Tuesday, 28 July 2009

the river

hi my friends,

some of you already know that I've developed an obsession with the
Mississippi River and its place in American culture, politics, and
geography. I've spent the last several months getting ready to journey
down the river at a human-powered pace, investigating what the river
means at this particular moment in our shared lives. I'll be starting
at the headwaters at Lake Itasca, Minnesota on August 1 and expect to
arrive in New Orleans in late November or early December. I'll make
work in response to the journey, and then next season I imagine
traveling back up the river retracing my path, performing the work
I've made in response to the first trip.

I have designed the trip not as a solo journey but as a shifting set
of collaborations with various friends and colleagues who will be
traveling with me for shorter or longer periods, shaping my
perspective in varying ways depending on their passions and interests.
My first two collaborators are the linguist and historian Richard
Steadman-Jones, with whom I will be working on a project called
Archive of Exile, and Mac Walton, a musician and adventurer with whom
I share many interests that will undoubtedly take shape in some fun
way I can't yet predict.

we will be making the trip by a combination of kayak and bicycle, with
a backup car carrying our gear. the three of us just spent a couple of
days in Minneapolis getting outfitted with a kayak, (see below for
evidence) and we're leaving tomorrow for Lake Itasca, and I am so
excited about all this I can barely speak!

I won't be sending email announcements like this very often if at all
over the next few months, so before heading out, I'm inviting you to
follow along with me on the blog I've set up at http://evbvd.com/riverblog/

I think it'd be really great if we can create a community of virtual
wayfarers or something like that! you can also follow me on twitter
(evbvd) and/or facebook (eve.beglarian) if that's your thing. and if
you want to meet up in person along the way, let me know! while part
of this trip feels like some kind of quest or pilgrimage, I don't
imagine it as a retreat in any sense, but an engagement, a seeking,
and I invite you to join me in whatever ways might be meaningful to
you, whether vicarious or actual.

in the meantime, I hope you have a great rest of your summer!



Only if it's not likely to
Can the believed-in happen.
James McMichael

Eve Beglarian
PO Box 1677
Old Chelsea Station
New York, NY 10011

EveBeglarian (skype)
new project: http://evbvd.com/riverblog/

Friday, 10 July 2009

Inkslinger's Song

The other moment when the 'myth of the frontier' is called into question comes in a song sung by Johnny Inkslinger, Bunyan's book-keeper:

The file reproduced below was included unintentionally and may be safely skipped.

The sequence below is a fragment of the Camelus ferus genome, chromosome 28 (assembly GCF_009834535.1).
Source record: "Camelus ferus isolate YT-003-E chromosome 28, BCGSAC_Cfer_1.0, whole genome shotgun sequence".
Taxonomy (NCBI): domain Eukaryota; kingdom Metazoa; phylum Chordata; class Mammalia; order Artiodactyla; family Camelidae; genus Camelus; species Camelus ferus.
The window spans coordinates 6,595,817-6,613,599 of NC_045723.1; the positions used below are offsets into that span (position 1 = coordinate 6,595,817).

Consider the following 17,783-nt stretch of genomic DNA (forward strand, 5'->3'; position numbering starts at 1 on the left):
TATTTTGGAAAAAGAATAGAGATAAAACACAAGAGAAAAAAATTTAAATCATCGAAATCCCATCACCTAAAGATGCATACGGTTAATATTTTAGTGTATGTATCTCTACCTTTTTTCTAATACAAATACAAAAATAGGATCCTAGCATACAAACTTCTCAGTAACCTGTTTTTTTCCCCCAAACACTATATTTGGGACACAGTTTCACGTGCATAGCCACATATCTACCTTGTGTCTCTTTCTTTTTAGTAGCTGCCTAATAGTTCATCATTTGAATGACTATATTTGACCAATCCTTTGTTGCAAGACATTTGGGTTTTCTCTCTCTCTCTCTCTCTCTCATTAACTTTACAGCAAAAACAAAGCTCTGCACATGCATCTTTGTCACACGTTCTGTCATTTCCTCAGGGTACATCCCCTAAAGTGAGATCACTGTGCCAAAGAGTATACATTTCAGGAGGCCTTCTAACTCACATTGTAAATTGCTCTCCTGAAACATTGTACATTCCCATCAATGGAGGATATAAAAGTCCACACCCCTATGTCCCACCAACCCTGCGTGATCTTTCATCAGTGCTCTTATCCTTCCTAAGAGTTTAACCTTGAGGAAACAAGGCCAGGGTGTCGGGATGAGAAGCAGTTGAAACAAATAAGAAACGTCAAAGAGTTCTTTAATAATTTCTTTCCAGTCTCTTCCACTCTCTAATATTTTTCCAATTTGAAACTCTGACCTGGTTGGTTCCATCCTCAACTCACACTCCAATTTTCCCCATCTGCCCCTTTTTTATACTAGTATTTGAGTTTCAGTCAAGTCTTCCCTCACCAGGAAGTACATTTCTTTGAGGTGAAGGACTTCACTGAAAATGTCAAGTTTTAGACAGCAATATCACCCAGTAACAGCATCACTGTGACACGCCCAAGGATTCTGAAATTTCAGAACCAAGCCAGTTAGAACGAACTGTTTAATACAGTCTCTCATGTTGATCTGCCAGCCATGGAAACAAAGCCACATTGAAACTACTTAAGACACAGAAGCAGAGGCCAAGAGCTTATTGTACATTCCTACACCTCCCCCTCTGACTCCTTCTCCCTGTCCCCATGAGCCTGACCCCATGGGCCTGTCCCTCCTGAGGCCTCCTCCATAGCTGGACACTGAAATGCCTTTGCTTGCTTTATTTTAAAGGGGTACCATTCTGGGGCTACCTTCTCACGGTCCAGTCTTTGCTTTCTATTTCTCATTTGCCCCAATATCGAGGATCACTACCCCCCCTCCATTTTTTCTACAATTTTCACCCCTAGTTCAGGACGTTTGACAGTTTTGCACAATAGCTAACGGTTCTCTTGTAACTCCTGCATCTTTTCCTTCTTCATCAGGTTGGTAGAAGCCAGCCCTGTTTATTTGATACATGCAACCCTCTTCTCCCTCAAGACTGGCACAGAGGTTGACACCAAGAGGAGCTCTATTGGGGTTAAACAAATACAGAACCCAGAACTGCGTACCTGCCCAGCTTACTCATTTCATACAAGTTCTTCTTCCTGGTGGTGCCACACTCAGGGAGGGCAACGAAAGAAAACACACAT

It was out in the sticks that the fire
Of my existence began
Where no one had heard the Messiah
And no one had seen a C├ęzanne.
I learned a prose style from the preacher
And the facts of life from the hens
And fell in love with the teacher
Whose love for John Keats was intense
And I dreamed of writing a novel
With which Tolstoi couldn't compete
And of how all the critics would grovel
But I guess that a guy gotta eat.

I can think of much nicer professions
Than keeping a ledger correct
Such as writing my private confessions
Or procuring a frog to dissect
Learning Sanskrit would be more amusing
Or studying the history of Spain.
And, had I the power of choosing
I would live on the banks of the Seine
I would paint St. Sebastian the Martyr
Or dig up the Temples of Crete
Or compose a D major sonata
But I guess that a guy gotta eat.

The company I have to speak to
Are wonderful to me in their way
But the things that delight me are Greek to
The Jacks who haul lumber all day.
It isn't because I don't love them
That this camp is a prison to me
Nor do I think I'm above them
In loathing the site of a tree.
O but where are those beautiful places
Where what you begin you complete
Where the joy shines out of men's faces
And all get sufficient to eat?

Thursday, 9 July 2009

Auden's Blues

There are two moments in Paul Bunyan when a less triumphalist version of history comes to the fore. One is the song named 'The Blues: Quartet of the Defeated', which goes like this:
Gold in the North came the blizzard to say
I left my sweetheart at the break of day,
The gold ran out and my love grew grey.
You don't know all, sir, you don't know all.

The West, said the sun, for enterprise,
A bullet in Frisco put me wise,
My last words were, 'God damn your eyes'.
You don't know all, sir, you don't know all.

In Alabama my heart was full,
Down to the river bank I stole,
The waters of grief went over my soul.
You don't know all, sir, you don't know all.

In the streets of New York I was young and well,
I rode the market, the market fell,
One morning I found myself in hell.
I didn't know all, sir, I didn't know all.
We didn't know all, sir, we didn't know all.

In the saloons I heaved a sigh
Lost in deserts of alkali I lay down to die
There's always a sorrow can get you down
All the world's whiskey can never drown,
You don't know all, sir, you don't know all.

Some think they're strong, some think they're smart,
Like butterflies they're pulled apart,
America can break your heart.
You don't know all, sir, you don't know all.

Brogan quotes the third stanza - the alto solo by the woman from Alabama - and says: